Scientists have recently identified the first specimens of the fungus Sclerotinia subarctica in the UK. The fungus has not previously been found this far south and may pose a risk to UK agriculture. The findings were made by scientists at the Warwick Crop Centre at the University of Warwick. Continue reading
Genetically Modified wheat, gifted with the ability to fight off plant pest attacks, is being grown in England. In a situation similar to the film The Happening, wheat crops are now able to defend themselves against aphids. In the barely-believable movie, plants gained the ability to release chemicals that affected people’s behaviour in order to defend themselves from the polluting ways of humanity. Whilst we are not quite at that stage yet, the ability to produce plants that can defend themselves is an important step in reducing the use of chemical insecticides. Some plants naturally evolve defences against herbivores, but in this case, the wheat crop’s chemical defences have been specifically chosen by scientists.
Farmers face difficult challenges in deciding which crop variety to continue growing. They need to choose crop varieties that have a high likelihood of survival and that will have a high yield. The communities that these farmers provide crops for also have needs. Their need is focused on the access to nutritious crops that contain high concentrations of minerals such as zinc and iron. It is easy for farmers to see which crop varieties with the largest vegetative organs and those that survive longest, but how do farmers discover which crops are the most nutritious? They can’t simply look at each plant to find their nutritional content. Now agricultural scientists believe that they may have solved this problem by using X-Ray Fluorescence technology to analyse crop seeds. Continue reading
Many of us dislike getting older, but you can usually predict how it will go: next year you expect to be 1 year older and you expect your body to be 1 year older. But what if instead of continually growing over a year, your body instead decided to grow for 6 months and then stop altogether until next year? Well, I’m sure that we’d all be rejoicing in the streets.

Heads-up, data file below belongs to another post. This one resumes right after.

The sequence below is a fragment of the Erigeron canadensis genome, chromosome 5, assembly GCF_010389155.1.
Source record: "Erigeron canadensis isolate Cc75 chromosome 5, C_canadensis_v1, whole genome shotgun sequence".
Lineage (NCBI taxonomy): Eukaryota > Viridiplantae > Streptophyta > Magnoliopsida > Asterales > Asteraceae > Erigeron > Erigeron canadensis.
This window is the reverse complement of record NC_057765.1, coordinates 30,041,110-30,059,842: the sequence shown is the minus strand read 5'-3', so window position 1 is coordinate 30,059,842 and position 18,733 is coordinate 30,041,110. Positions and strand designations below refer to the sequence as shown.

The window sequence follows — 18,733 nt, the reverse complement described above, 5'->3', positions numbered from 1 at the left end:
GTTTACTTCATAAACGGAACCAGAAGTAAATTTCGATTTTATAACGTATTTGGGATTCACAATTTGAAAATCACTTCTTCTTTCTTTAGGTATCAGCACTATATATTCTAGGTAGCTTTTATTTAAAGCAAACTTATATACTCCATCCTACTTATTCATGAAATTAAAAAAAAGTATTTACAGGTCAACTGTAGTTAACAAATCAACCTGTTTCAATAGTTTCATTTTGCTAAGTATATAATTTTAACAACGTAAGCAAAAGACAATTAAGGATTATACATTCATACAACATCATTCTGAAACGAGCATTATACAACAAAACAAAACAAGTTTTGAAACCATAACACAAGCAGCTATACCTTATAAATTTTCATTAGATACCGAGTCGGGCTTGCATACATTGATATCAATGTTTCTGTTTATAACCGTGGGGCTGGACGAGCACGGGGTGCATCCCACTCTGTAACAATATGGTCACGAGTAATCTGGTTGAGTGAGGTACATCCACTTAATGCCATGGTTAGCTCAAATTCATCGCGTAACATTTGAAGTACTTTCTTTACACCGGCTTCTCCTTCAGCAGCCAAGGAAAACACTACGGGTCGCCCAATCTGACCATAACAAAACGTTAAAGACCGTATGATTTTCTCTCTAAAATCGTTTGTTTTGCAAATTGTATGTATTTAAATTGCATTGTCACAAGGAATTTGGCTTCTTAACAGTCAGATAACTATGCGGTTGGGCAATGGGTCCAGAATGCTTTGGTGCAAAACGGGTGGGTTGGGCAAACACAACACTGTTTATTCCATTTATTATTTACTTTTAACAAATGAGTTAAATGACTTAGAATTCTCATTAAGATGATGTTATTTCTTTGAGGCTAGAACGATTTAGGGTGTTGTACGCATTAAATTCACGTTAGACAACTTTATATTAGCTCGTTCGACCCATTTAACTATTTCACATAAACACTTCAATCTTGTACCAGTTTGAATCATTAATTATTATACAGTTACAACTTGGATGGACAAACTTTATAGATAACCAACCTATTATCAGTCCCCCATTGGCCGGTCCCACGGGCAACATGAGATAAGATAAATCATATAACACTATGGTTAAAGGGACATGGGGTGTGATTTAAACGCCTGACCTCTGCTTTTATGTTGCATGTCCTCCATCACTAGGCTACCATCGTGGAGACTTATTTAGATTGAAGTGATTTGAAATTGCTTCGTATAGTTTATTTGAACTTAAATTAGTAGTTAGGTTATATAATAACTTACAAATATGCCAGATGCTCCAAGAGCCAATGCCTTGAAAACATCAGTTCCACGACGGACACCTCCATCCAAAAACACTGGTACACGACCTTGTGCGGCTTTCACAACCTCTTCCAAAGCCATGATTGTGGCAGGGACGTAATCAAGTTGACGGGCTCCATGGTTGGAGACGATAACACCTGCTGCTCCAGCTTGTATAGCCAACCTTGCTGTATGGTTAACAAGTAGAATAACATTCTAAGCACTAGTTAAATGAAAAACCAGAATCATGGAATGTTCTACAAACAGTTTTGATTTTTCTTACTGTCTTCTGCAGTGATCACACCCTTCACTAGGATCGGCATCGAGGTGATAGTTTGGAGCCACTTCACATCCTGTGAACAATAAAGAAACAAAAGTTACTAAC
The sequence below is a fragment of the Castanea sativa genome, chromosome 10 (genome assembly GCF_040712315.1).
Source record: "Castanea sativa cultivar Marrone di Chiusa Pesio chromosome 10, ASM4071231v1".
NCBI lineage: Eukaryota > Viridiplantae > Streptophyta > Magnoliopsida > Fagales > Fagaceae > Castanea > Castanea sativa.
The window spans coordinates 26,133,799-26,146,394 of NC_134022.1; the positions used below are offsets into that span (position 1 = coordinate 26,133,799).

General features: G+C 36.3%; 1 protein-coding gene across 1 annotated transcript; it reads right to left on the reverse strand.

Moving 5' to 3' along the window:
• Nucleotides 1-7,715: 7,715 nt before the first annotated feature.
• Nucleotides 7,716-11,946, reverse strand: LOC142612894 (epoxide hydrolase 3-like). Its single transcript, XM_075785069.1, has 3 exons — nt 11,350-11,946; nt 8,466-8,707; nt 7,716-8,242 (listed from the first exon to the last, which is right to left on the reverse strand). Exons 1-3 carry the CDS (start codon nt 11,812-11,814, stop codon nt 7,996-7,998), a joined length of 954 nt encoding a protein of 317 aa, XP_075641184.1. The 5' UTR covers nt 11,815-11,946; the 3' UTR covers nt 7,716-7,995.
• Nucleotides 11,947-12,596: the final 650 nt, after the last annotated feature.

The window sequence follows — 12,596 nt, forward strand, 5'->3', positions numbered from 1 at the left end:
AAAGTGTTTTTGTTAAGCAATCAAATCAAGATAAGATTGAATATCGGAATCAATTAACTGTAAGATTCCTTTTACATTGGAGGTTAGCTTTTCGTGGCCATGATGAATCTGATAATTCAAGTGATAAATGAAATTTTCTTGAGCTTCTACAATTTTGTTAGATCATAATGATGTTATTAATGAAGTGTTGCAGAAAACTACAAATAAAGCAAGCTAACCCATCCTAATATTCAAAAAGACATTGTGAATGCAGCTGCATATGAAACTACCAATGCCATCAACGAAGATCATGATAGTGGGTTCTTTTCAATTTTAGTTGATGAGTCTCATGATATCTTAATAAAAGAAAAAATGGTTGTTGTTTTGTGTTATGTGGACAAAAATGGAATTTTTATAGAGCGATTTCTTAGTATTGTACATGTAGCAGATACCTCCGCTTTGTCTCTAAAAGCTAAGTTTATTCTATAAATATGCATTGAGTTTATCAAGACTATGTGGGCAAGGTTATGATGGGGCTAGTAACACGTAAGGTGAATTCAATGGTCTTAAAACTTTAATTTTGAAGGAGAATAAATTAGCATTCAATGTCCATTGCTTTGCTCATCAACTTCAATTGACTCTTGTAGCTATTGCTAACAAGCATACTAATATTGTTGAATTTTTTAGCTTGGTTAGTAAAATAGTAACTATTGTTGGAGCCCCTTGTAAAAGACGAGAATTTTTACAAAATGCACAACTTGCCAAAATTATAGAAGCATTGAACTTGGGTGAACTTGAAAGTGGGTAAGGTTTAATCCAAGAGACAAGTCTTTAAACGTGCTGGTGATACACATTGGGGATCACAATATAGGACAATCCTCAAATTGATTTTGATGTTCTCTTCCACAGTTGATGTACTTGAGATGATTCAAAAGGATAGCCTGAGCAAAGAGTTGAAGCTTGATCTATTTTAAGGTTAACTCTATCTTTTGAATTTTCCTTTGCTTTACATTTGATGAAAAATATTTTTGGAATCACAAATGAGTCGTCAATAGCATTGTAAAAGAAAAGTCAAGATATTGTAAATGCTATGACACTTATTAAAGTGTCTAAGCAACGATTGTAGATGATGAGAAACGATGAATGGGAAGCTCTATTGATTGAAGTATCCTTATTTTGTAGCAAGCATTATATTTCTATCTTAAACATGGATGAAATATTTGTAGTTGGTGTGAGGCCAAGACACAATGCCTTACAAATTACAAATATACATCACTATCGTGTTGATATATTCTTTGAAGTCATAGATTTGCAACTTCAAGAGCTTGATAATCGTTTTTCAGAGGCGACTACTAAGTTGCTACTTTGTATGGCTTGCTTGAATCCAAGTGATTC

However, farmers are soon to be facing this very possibility and are starting to worry about it. But, it’s not their own bodies that they’re worried about, instead it’s that of their wheat yields. They’re predicted to stop growing earlier, because they’re actually ageing too quickly…
Agricultural super ducks? You may think that the entire phrase is flawed. Ducks waddle around in parks, not on farms. You probably have never thought of them as being particularly ‘super’ as they paddle around the park pond, searching for scraps of bread. However, you’d be mistaken, as I was, for the humble duck is now emerging as a new tool in the farmer’s arsenal for improving food security. Brace yourself for the rise of the agricultural super duck.
Recently, we have witnessed a rise in the use of ducks in Asian agricultural systems. They have their own book dedicated to their amazing agricultural abilities in Japan and are already employed in some of Bangladesh’s rice paddies. These agricultural superstars provide an effective pest management solution and have even been found to reduce both production costs and greenhouse gas emissions.
Agriculture is very important to India, employing 55% of its population and providing 16.5% of its annual GDP. The industry as a whole is worth US$ 17.5 million alone in exports. However, it’s not all plain sailing, with low productivity and regional groundwater depletion currently threatening Indian agriculture. Climate change and the demands of an ever-increasing population are also emerging as challenges that the country will soon have to adapt to.
Rice is one of the most grown crops within Indian agriculture. However, it has low productivity levels, with scientific literature suggesting that it’s as low as 2.9 tons of rice produced for every hectare of land used (ton/ha). China, on the other hand, has a higher productivity of 6.2 ton/ha. This higher productivity means that China is able to produce more rice per year than India, using less land (between 2000-2004).
A recent meeting of crop experts has revealed some new ideas for detecting the presence of crop pests before they strike. These ideas include sampling the air for pathogen traces, measuring volatile organic compounds and detecting decreases in leaf tissue content.